If you are busy and the sales leads are coming in, you need to keep track of current sales opportunities. At the same time, it is important not to ignore dormant customers and your future sales pipeline.

For example, you may ask yourself: Who else is involved in making this decision? What did they tell me six months ago? Are they on LinkedIn? Is there a direct dial telephone number for this person?

The best CRM for your enterprise is the one that you actually use.

All too often, the software can be difficult to setup and too complicated to use on a day to day basis.

Have it open at all times. Record details as you receive them*.

In an interconnected age, choose a CRM that integrates with other software applications that you use.

For example, Capsule CRM integrates properly with MailChimp and Gmail.

Once I have sent a proposal by Gmail, with one click I can add that person into Capsule. When I look at their profile in Capsule, it shows me the email and the PDF proposal – which I can open with one click. I can then add this opportunity to my sales pipeline, which means that I won’t forget about it.

The benefits of having a CRM system

Capsule CRM training

* Please bear the GDPR legislation in mind when you record and store data.

Social media broadcasting versus engagement

Within social media, an example of ‘broadcasting’ would be sharing your blog entries. Some companies do little else.  A few of them are very good at doing this, particularly if the blogs are relevant to their target market and are well written, helpful and useful.

Sadly, this is not always the case. You may be aware of some enterprises / brands that churn out huge volumes of blog material, much of which is of little value.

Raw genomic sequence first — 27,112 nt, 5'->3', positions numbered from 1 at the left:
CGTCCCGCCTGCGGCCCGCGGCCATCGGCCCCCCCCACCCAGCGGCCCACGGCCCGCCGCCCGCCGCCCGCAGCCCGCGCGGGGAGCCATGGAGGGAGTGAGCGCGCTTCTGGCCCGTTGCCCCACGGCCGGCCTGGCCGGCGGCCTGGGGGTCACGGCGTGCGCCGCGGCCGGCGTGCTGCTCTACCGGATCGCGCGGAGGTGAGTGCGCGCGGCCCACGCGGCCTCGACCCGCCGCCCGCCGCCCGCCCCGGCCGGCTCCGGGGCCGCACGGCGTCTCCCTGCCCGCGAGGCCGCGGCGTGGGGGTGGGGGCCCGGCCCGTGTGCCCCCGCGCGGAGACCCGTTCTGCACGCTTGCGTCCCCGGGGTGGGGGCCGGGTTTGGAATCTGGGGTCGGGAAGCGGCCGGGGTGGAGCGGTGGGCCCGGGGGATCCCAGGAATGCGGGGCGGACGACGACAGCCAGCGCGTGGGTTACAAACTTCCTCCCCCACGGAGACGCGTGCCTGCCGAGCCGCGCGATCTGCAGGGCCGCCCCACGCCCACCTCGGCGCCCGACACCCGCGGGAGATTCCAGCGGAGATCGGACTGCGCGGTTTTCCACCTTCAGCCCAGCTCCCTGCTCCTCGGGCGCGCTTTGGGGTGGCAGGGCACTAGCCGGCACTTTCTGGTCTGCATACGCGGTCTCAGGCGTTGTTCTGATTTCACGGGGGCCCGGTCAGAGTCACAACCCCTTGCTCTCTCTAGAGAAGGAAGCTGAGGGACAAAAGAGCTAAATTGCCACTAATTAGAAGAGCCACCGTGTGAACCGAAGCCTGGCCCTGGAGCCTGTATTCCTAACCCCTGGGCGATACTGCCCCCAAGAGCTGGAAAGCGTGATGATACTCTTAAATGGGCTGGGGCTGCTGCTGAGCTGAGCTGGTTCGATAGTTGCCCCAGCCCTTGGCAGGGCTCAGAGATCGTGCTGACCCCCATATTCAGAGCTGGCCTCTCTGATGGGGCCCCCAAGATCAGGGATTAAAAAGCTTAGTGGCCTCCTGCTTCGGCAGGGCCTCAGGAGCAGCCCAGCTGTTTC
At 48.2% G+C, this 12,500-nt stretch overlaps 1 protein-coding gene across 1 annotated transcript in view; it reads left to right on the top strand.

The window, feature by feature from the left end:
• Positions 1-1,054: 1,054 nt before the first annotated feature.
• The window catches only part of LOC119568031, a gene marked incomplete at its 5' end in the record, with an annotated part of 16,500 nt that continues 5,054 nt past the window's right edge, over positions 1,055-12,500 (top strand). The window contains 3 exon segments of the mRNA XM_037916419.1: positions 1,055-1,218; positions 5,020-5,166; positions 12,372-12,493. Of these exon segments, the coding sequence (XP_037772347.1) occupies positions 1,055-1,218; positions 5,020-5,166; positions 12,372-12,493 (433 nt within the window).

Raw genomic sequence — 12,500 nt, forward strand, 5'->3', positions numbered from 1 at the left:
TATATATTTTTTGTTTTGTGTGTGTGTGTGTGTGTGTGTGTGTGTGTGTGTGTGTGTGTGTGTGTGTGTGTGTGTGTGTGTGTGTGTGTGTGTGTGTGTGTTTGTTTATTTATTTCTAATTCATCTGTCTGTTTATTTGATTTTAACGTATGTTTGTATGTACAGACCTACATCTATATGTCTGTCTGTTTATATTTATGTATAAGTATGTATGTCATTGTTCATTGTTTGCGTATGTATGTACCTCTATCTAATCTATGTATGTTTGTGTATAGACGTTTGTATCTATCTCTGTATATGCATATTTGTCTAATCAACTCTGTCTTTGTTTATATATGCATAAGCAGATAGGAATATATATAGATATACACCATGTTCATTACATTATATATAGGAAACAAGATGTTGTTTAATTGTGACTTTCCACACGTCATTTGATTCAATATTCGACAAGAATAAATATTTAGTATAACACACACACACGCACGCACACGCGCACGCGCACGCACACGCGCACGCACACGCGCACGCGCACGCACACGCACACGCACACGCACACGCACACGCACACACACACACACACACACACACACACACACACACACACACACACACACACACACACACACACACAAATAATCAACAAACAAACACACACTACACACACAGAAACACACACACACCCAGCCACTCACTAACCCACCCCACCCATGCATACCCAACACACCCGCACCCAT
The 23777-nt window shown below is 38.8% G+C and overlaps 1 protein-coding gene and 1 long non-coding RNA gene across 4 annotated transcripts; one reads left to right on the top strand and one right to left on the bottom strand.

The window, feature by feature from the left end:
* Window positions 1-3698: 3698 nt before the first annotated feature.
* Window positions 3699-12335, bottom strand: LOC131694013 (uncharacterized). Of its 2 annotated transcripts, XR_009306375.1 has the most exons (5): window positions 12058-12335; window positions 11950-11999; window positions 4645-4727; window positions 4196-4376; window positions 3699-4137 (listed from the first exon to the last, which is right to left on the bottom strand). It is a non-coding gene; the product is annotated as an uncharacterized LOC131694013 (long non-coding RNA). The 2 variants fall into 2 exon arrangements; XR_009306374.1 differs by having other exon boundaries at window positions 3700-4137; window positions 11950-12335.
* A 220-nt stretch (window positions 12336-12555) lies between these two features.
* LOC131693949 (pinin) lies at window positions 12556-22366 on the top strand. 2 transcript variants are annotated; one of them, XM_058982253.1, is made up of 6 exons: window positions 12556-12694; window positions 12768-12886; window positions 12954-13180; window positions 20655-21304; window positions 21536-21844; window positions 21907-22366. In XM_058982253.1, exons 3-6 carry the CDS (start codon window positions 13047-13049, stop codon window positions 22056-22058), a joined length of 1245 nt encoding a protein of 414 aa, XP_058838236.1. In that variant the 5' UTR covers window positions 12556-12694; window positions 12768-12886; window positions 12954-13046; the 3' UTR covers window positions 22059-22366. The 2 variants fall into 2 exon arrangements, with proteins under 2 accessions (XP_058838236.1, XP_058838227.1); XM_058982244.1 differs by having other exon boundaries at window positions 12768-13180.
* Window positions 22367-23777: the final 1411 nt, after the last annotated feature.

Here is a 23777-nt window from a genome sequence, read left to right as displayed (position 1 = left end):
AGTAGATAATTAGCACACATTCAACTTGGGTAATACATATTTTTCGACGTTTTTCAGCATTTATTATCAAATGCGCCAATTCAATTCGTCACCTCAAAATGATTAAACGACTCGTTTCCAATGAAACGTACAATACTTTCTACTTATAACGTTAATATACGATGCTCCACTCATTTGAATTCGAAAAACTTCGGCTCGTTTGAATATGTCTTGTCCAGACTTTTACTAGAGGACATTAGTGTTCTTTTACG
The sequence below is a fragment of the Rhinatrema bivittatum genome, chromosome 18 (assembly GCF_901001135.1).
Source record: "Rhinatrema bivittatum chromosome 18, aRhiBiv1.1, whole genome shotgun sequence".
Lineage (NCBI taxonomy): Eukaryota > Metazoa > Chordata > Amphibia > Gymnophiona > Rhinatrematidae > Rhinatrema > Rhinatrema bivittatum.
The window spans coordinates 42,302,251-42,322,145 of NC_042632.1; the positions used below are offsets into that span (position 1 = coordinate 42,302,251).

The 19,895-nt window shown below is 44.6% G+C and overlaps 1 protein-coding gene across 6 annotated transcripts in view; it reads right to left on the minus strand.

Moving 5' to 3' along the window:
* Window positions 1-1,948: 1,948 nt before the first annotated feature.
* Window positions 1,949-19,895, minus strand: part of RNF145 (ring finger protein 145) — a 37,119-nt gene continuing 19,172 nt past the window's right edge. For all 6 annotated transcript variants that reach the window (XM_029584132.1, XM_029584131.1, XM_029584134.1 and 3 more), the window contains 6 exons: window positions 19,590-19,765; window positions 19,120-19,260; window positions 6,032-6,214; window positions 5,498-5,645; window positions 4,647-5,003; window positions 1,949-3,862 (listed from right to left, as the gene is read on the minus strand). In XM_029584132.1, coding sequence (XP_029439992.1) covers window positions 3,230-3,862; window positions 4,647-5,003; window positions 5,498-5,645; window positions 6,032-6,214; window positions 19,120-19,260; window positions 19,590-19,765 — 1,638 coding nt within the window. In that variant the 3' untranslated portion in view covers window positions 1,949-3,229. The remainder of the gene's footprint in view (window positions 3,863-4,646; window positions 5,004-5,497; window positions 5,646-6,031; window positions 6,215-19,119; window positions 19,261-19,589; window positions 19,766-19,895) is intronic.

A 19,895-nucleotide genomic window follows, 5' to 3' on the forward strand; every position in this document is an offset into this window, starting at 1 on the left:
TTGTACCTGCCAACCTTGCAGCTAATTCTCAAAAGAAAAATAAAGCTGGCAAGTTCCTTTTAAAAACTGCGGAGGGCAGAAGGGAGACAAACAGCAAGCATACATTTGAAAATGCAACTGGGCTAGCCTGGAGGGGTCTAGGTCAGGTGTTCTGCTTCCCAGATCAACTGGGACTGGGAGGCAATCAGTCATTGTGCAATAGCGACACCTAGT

An alternative strategy is engagement. For example, you can ask a member of Twitter a question by sending a Tweet which includes their Twitter handle. They will see that they have been mentioned via ‘Notifications’.

Another example would be the use of instant messaging with LinkedIn or Facebook. As I am writing this post, my smartphone has been pinging, as new instant messages arrive via LinkedIn.

In addition, you can of course Like, Comment or Share other people’s content. I am selective when I do this and I only Like content which is interesting, thought provoking etc.

When I comment on someone’s social media content I am always positive. I am not saying that you should do what I do, and I have noticed that other people can be controversial or negative in their comments. I have always wondered if this works for them, if they have something to market / sell?

An effective strategy is to combine broadcasting with engagement. Yes, I realise that this is time consuming but it beats cold calling,  doesn’t it?

As always, I welcome comment and feedback on my posts.

A CRM system that works with MailChimp

For several years, I have been a MailChimp trainer.  During the training sessions, I am often asked about CRM solutions that work with MailChimp. There are several options and one that I like is Capsule CRM.

Capsule is a cloud based system. You can login to it via a website browser or via their App (which is very useful). You can create a free account and experiment with it (with up to 250 contacts).